Victoria’s inner harbour is the most polluted waterway in BC. This was officially announced in 2018 after the PollutionTracker (created by Ocean Wise) study was completed. The inner harbour has a long history, coming from only being used by First Nations people to now being used for Recreational docking, water taxis, small cruise ships, float planes, and whale watching. In the summer it will also be used for markets, shows, festivals and more. Since the inner harbour is used by so many people, it only gets more polluted everyday. From oil spills to basic littering, it’s only going to get worse. At the point the harbour is at now, there is almost no hope for it to ever become a healthy waterway again, which is the saddest part of it all. Fish, plankton, shellfish, sea plants and more are dissipating due to the pollution. The undersea view of the water is simply gross, it’s green/brown, plastic and other litter everywhere, the plants look dead and almost nothing is thriving.
Credit: “Victoria, Inner Harbour (1)” by lt_paris is licensed under CC BY-NC-ND 2.0
The PollutionTracker (created by Ocean Wise) study was launched in 2015 and finished in 2018. This study was an integrated, partner-supported pollution monitoring network for Coastal British Columbia. The study would collect sediment and mussel samples from 55 locations, which included 4 sites in Victoria’s harbour. In 2018 this study found that Victoria’s harbour is the most polluted waterway in all of B.C’s coastline. High-levels of contaminants were found in said samples, including PCBs (polychlorinated biphenyl) which are currently banned. They also found lead, mercury, flame retardant, hydrocarbons (PAHs), pharmaceuticals, and more. Peter Ross, executive director of the Coastal Ocean Research Institute, said he was surprised when the high contaminant levels in the water was not just one type of contaminant. "It was basically everything," Ross told On the Island host Gregor Craigie.
"British Columbia Parliament Buildings (5)" by lt_paris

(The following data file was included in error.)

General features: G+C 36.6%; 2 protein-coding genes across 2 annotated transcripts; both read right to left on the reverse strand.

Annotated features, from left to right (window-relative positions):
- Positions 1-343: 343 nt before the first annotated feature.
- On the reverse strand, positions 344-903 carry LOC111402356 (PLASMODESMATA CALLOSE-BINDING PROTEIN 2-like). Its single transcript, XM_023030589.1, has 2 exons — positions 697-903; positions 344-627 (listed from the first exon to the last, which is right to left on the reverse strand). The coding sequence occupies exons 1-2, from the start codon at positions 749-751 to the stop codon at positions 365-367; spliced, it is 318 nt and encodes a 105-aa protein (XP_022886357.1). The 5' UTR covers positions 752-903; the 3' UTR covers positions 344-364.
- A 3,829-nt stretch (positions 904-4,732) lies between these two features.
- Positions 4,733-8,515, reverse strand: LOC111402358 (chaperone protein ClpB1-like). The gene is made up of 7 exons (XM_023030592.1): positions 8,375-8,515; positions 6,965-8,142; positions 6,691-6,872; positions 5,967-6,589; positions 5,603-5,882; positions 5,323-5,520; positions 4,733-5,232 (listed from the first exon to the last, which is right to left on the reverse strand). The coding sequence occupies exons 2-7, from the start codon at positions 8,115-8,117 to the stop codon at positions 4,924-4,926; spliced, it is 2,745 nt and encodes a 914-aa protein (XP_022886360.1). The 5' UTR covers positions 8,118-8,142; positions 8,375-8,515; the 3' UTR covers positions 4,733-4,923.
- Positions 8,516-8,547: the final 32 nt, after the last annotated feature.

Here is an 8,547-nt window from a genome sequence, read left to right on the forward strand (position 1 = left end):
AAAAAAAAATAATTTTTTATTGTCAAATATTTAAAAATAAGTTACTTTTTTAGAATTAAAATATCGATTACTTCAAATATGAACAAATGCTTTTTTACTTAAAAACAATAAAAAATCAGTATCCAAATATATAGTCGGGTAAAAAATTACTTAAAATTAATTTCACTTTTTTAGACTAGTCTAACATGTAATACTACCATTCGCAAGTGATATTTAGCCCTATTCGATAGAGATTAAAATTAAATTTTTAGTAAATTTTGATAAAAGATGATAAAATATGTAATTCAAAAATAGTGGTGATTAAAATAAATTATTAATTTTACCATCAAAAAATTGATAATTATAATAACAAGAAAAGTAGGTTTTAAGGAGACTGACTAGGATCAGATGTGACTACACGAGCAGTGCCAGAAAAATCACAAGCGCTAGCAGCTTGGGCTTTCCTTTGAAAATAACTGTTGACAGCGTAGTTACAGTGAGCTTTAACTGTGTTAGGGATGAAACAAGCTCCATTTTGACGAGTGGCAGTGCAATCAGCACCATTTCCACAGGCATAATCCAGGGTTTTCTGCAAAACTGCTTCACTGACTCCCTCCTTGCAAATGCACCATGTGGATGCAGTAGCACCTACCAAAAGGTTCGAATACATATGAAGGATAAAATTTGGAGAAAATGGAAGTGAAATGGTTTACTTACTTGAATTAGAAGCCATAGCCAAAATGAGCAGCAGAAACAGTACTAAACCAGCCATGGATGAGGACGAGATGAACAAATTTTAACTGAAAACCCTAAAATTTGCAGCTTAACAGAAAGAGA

is licensed under CC BY-NC-ND 2.0
High concentrations of dozens of chemicals were found in the water of the inner harbour. That would include mercury, lead, PCBs (Polychlorinated biphenyl), and PAHs (hydrocarbons). To get a better sense of what these harmful chemicals do to the water when PCBs enter they can be released into the groundwater with no possibility of return and don't tend to break down, accumulating in the ocean for nearly ever. “PCB levels in habitat, including sediments, are high enough to contaminate the food chain and deliver PCBs to our killer whales” said Peter Ross, the executive director of the Coastal Ocean Research Institute. Mercury will affect trees and plants more, causing them to decay and form a low-oxygen environment. The bacteria that converts mercury to its most toxic form would thrive and the mercury would accumulate into the fish in said environment. When lead is put into ocean water it will mainly affect marine life lethally. Lead accumulation in fish tissues will cause oxidative stress due to excessive ROS production. Oxidative stress caused by lead exposure will induce neurotransmitter malfunction and synaptic damage in fish as neurotoxicity. Lastly, when PAHs (hydrocarbons) contaminate the water it causes an avoidance of light trying to get into the water and the exchange of gases for consumption of aquatic plants. Without the ability to process gas or sunlight also known as photosynthesis or chemosynthesis these aquatic plants can suffer sub-lethal to lethal effects.